Truckers Ordered to Let Firm Reclaim Trailers


A Carson distributing firm took possession of dozens of cargo-filled truck-trailers that had been held hostage, in effect, for nearly four days outside the company’s offices by about 100 truckers protesting their employment status and working conditions.

The truckers, members of the Waterfront Rail Truckers Union, an unclassified and uncertified union, remained camped out Wednesday in front of H&M; Terminals Transport Inc. on East Watson Center Road. But a restraining order granted Monday by Los Angeles Superior Court Judge William Huss prevented the truckers from interfering in the removal of the trailers, which contained as much as $10 million worth of VCRs, television sets, lingerie and other merchandise.

The truckers are demanding that the company recognize them as employees so they can be eligible for benefits and stop forcing them to drive in violation of state laws. The aim of the protest, which began Saturday, was to expose what they called exploitative labor practices, the truckers said.


Patrick J. Heaney, owner and president of H&M; International Transportation Inc., the Carson firm’s New Jersey-based parent company, declined to return calls for an interview, as did local company representatives.

State law requires that truckers drive no more than 80 hours a week, but the Carson firm keeps its drivers behind the wheel as many as 120 hours a week, said Paul Galis, spokesman for the 1,200-member union.

Drivers are also forced to carry excessive cargo weight that could lead to accidents, he said, and to sign lease agreements that make them liable for any mishaps.

“We’re asking that the company comply with the law,” Galis said. He termed the company’s policies “common practice in the industry,” but said, “H&M; has pushed the workers harder than the other companies.”

Ernie Nevarez, an accountant who has been working as a consultant for the union, said H&M; Terminals has routinely deducted money from the truckers’ paychecks for workers’ compensation and liability insurance. But because the company lists them as independent contractors, the workers are not eligible to collect those benefits, Nevarez said.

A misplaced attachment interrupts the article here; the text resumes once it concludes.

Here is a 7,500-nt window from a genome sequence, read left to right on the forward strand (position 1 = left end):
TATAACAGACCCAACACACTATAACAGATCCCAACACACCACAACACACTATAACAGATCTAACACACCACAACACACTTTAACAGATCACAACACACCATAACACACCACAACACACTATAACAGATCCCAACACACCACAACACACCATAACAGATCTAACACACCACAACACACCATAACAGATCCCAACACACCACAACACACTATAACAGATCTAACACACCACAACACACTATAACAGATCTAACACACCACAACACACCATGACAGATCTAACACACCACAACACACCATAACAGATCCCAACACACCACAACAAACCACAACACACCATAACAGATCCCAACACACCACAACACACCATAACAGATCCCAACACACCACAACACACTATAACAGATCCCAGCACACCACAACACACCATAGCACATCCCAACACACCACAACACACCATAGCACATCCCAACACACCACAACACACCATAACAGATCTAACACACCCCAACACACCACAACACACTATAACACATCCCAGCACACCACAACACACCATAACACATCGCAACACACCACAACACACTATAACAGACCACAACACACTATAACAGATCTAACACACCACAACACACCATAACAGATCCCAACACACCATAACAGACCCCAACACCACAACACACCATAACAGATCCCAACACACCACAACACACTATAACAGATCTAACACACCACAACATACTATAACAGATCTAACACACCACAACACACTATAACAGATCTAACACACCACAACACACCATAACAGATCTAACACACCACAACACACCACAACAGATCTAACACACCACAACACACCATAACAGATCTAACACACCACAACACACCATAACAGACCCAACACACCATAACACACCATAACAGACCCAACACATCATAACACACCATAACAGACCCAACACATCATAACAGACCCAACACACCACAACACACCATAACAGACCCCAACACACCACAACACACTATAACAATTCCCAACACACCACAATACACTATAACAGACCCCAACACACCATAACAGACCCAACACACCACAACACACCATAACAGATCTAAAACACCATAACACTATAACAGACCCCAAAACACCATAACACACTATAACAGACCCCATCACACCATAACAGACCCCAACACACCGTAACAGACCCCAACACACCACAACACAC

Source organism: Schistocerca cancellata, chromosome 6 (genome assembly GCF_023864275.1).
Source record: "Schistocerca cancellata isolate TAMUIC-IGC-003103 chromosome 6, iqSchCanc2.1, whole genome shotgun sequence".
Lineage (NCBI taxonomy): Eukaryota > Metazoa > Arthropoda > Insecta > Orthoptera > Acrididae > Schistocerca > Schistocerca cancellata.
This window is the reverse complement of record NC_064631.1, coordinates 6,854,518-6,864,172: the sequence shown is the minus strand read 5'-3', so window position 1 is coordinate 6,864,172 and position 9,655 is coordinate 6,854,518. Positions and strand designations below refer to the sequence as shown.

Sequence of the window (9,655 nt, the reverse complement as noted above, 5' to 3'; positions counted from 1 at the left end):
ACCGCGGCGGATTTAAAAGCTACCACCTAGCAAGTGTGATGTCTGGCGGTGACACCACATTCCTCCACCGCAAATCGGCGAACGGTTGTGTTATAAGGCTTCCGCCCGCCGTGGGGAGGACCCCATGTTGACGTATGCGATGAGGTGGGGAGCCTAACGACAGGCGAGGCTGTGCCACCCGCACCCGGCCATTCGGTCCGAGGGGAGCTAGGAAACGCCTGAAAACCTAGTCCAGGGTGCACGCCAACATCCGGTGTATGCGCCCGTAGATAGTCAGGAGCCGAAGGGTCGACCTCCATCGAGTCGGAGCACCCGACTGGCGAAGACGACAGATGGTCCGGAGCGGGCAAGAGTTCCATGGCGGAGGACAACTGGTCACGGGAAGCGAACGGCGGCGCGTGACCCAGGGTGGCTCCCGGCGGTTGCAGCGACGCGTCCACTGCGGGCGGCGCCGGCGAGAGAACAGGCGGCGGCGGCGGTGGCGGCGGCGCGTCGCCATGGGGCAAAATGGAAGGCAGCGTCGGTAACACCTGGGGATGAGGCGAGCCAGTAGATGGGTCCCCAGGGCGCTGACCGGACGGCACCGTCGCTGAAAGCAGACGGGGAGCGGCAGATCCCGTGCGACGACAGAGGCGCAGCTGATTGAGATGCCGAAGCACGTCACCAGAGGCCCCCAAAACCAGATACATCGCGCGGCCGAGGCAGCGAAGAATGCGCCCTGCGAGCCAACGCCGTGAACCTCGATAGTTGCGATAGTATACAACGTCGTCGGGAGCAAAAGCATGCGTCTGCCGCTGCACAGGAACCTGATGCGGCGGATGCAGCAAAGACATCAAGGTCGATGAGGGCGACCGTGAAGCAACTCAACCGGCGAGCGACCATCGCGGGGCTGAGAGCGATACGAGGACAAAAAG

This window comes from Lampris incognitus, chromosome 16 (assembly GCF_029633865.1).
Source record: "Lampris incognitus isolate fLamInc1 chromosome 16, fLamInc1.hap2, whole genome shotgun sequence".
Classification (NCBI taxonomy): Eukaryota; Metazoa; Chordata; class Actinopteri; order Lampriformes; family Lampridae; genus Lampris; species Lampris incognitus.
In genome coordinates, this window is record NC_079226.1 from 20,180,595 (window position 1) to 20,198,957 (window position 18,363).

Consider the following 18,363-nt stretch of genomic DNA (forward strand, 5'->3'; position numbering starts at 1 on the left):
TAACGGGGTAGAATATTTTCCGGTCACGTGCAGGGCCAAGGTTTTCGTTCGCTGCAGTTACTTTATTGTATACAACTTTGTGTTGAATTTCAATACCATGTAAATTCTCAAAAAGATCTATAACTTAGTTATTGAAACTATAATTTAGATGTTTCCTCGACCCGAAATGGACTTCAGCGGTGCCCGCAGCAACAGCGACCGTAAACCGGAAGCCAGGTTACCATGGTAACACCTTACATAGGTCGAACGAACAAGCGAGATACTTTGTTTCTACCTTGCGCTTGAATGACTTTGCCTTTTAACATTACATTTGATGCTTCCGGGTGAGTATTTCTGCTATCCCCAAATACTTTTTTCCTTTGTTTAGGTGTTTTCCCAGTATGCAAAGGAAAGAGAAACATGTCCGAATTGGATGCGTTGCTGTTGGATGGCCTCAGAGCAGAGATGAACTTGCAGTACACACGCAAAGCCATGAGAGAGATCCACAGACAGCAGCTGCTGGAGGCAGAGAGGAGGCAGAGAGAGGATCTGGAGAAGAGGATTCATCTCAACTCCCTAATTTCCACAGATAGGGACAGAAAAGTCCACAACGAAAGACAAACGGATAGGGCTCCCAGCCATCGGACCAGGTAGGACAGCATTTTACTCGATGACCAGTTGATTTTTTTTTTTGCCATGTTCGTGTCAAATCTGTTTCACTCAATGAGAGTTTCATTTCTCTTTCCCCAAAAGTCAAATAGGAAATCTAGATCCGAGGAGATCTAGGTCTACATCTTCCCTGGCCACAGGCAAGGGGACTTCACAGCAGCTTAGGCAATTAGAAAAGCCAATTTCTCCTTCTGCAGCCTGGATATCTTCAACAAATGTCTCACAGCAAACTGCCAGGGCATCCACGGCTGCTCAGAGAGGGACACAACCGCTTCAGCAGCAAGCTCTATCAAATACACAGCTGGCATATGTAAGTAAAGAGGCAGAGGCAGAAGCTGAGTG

Nevarez said he is representing about 100 truckers from throughout the Los Angeles Harbor area in their efforts to obtain classification as employees. H&M; Terminals, he said, designates its truckers as independent contractors to avoid paying federal corporate and payroll taxes.


Judith Golden, a spokeswoman for the Internal Revenue Service’s district office in Laguna Niguel, although not speaking specifically about H&M; Terminals, said the practice is becoming increasingly widespread.

“Whenever you have cash-flow problems, this is a way to save money,” Golden said. “This is a very big issue, but it is not located in any one industry. It is being looked at very closely.”

Sheriff’s Lt. Ken Masse said H&M; Terminals moved about 50 trailers from the street into the company’s office yard.

“There was some shouting, and one of the truckers was pounding on one of the trailers, . . . but there was no violence,” Masse said.

This is the second waterfront picket in a month. In mid-July, 23 union truckers targeted a Gardena freight company, maintaining that they were owed as much as $9,000 each in back wages. Union representatives said the picket, which also consisted of parking rigs in front of the firm, Associated Transportation, lasted 10 days and was successful.

A hearing seeking to prevent further job action by the truckers is scheduled for Aug. 28.